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    Colored LEDs can be a problem to photograph. They emit light in very narrow frequency bands. Differences in how these match the sensitivity of each of the three sets of filtered photosites in a digital sensor compared to how they match the sensitivity of the three sets of cones in the human eye will frequently cause them to photograph different than they seem to the eye. There is not much that can be done to "correct" the differences.

    One thing to watch out for is overexposure. Most holiday light pics overexpose the lights themselves. This happens because the rest of the scene is too dark compared to the lights. The best pictures usually result from having rather bright ambient lighting or flash. You should set the white balance for the dominant lighting, ignoring the holiday lights. If the room is lit with bright incandescent lights then set the WB for incandescent. If you are using flash then set the WB accordingly. You often want to underexpose the ambient or flash lighting slightly so that the room doesn't look too bright. You want the lights to dominate.
     
  8. pharmakon

    pharmakon TPF Noob!

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    Get the closest you can on all other colors and then adjust the blues in adobe camera raw?? Isn't there a way to tweak individual colors somewhat? Not sure it would work without messing up another part of the image but it might be worth a shot. Don't have PS available to me right now so I can't say for sure.
     
  9. craig

    craig TPF Noob!

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    One of my biggest clients designs Christmas trees for Hotels and Country Clubs, etc.

    I shoot Tungsten WB. Aperture Priority. Exposures are in the ƒ20 @ 20 sec range; ISO 100.

    The key is to light it like you would anything else. I use a diffused main "high at 45" barn doors or gobos are needed to keep the light from spilling all over. Add a bare hair light or kicker hitting the side only; for interest and to separate the tree form the background. Strobes or tungsten is fine. Mostly for the trees I use tungsten lighting because the ambient lights indoors is tungsten. He only uses clear lights, so I can only guess why your blue lights are not turning out blue.

    You are in luck with a with an 8' tree. Most of the ones I shoot are in the 15' plus range. It is a challenge to say the least.


    Love & Bass
     
  10. Garbz

    Garbz No longer a newbie, moving up!

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    Sure that's called playing with the camera profile.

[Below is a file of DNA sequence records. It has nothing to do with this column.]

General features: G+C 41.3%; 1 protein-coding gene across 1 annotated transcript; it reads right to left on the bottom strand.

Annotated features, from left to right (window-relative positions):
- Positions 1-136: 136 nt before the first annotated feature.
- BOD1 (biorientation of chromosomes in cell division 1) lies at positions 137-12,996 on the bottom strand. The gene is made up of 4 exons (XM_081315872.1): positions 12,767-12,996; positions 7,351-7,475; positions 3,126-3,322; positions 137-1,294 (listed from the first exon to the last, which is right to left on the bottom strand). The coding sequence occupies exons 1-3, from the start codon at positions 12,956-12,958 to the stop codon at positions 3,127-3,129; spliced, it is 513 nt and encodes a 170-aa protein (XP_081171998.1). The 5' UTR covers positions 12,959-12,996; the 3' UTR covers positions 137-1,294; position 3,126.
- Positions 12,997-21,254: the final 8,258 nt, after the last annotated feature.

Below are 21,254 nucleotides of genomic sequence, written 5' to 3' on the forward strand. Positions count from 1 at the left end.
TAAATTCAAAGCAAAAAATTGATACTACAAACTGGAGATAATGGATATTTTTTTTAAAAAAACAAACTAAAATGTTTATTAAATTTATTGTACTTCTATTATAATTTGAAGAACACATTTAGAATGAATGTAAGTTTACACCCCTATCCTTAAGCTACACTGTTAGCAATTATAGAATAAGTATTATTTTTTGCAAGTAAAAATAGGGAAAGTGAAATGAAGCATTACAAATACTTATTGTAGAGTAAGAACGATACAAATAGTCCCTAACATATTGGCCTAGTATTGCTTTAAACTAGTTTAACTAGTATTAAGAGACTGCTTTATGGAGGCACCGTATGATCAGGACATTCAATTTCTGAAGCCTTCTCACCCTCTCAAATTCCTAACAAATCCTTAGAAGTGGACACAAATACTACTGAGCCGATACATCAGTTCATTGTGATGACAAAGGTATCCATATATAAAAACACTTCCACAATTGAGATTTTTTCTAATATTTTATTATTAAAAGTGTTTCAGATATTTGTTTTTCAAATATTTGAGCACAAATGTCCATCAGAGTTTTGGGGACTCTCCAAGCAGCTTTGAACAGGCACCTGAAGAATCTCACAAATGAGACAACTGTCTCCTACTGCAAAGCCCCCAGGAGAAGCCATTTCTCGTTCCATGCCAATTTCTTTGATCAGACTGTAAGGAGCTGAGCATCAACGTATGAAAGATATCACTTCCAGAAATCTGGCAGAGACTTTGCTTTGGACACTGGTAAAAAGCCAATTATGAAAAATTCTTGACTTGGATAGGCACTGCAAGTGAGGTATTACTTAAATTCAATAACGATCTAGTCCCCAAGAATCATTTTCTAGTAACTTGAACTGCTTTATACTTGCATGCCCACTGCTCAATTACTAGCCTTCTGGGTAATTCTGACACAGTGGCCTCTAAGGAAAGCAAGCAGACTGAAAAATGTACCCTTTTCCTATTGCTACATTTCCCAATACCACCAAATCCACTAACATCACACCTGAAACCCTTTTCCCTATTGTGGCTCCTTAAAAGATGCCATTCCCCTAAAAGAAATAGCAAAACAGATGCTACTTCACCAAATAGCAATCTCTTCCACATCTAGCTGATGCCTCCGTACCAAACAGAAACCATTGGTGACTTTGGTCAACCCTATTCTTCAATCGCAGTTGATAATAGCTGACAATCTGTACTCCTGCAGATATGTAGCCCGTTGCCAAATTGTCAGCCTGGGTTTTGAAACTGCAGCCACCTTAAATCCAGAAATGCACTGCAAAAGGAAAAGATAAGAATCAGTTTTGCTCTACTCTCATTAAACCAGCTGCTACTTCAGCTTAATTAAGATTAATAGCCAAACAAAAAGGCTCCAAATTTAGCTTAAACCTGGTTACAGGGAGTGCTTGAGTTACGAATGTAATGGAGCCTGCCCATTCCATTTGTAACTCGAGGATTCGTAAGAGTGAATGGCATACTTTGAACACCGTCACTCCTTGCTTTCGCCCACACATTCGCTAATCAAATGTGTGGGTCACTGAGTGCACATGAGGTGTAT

There's one big issue with LEDs. LEDs are pure lights. By that I mean they generate a single peak wavelength. This means they fall on the very edge of the CIE horseshoe diagram.

    It has a few implications. Firstly, unless the LED wavelength falls on the exact wavelength of one of the R G B G filters on your sensor the camera won't otherwise know it's a pure light. Secondly because it's a pure light you have no means of recording or displaying it. Even with the ProPhoto colourspace you don't cover all of the possible colours, although in this case the blue would be covered. But that is academic since you won't be able to display it since most screens and printer produce gamuts that are a small fraction of the visible possible colours.

    When I go out and take a photo, and later here convert that photo from AdobeRGB (the gamut of my screen) to sRGB (the standard gamut), 99% of the time I see no difference. However if I take a photo of LEDs, or Lasers there is a large night and day difference to the colours as they get shifted to fit within the sRGB spectrum.

    Our ability to produce single lights are far beyond our current ability to produce or record entire spectrums :(


    Anyway your best bet may be in photoshop to use the hue adjustment on just the tiny bit of the blue channel. If the colours start affecting the rest of the image then maybe mask it to just the LEDs.
     
  11. GeneralBenson

    GeneralBenson TPF Noob!

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    I would certainly think that a grey card would solve your problems, no?
     
  12. Skaperen

    Skaperen TPF Noob!

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    Dwig: How about post processing the LED lights? On tripod, shoot a well underexposed picture (at night, room lights off) to get ONLY the lights and nothing else. Shoot again at normal settings with the lights off (don't move anything) to get the tree. Color correct the lights-only shot as you like, even separately in each color channel. Merge with the tree shot at the desired ratio.